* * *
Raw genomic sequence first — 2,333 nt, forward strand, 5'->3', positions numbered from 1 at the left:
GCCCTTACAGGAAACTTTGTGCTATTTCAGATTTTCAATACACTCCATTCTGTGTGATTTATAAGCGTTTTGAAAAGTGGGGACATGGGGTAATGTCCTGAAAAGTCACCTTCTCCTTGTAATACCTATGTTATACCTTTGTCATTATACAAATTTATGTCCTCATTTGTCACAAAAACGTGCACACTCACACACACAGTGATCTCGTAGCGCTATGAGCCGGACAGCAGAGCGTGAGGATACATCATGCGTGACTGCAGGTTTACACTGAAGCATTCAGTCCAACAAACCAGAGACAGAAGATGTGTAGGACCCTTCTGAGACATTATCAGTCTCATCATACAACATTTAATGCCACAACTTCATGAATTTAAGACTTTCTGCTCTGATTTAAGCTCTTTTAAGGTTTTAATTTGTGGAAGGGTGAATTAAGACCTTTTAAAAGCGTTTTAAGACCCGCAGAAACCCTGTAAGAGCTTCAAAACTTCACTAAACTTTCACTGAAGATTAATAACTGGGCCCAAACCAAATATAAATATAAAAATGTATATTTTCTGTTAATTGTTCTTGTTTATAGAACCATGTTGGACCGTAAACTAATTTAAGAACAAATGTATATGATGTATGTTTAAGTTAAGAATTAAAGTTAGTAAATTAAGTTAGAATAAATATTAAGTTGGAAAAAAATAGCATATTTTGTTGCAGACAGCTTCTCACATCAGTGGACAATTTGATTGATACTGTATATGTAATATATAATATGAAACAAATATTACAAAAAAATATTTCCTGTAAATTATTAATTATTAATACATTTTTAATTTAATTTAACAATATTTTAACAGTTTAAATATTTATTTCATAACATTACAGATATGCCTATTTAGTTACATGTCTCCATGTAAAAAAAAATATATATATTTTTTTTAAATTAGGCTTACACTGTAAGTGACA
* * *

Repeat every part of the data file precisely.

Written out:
Raw genomic sequence first — 2,333 nt, forward strand, 5'->3', positions numbered from 1 at the left:
GCCCTTACAGGAAACTTTGTGCTATTTCAGATTTTCAATACACTCCATTCTGTGTGATTTATAAGCGTTTTGAAAAGTGGGGACATGGGGTAATGTCCTGAAAAGTCACCTTCTCCTTGTAATACCTATGTTATACCTTTGTCATTATACAAATTTATGTCCTCATTTGTCACAAAAACGTGCACACTCACACACACAGTGATCTCGTAGCGCTATGAGCCGGACAGCAGAGCGTGAGGATACATCATGCGTGACTGCAGGTTTACACTGAAGCATTCAGTCCAACAAACCAGAGACAGAAGATGTGTAGGACCCTTCTGAGACATTATCAGTCTCATCATACAACATTTAATGCCACAACTTCATGAATTTAAGACTTTCTGCTCTGATTTAAGCTCTTTTAAGGTTTTAATTTGTGGAAGGGTGAATTAAGACCTTTTAAAAGCGTTTTAAGACCCGCAGAAACCCTGTAAGAGCTTCAAAACTTCACTAAACTTTCACTGAAGATTAATAACTGGGCCCAAACCAAATATAAATATAAAAATGTATATTTTCTGTTAATTGTTCTTGTTTATAGAACCATGTTGGACCGTAAACTAATTTAAGAACAAATGTATATGATGTATGTTTAAGTTAAGAATTAAAGTTAGTAAATTAAGTTAGAATAAATATTAAGTTGGAAAAAAATAGCATATTTTGTTGCAGACAGCTTCTCACATCAGTGGACAATTTGATTGATACTGTATATGTAATATATAATATGAAACAAATATTACAAAAAAATATTTCCTGTAAATTATTAATTATTAATACATTTTTAATTTAATTTAACAATATTTTAACAGTTTAAATATTTATTTCATAACATTACAGATATGCCTATTTAGTTACATGTCTCCATGTAAAAAAAAATATATATATTTTTTTTAAATTAGGCTTACACTGTAAGTGACA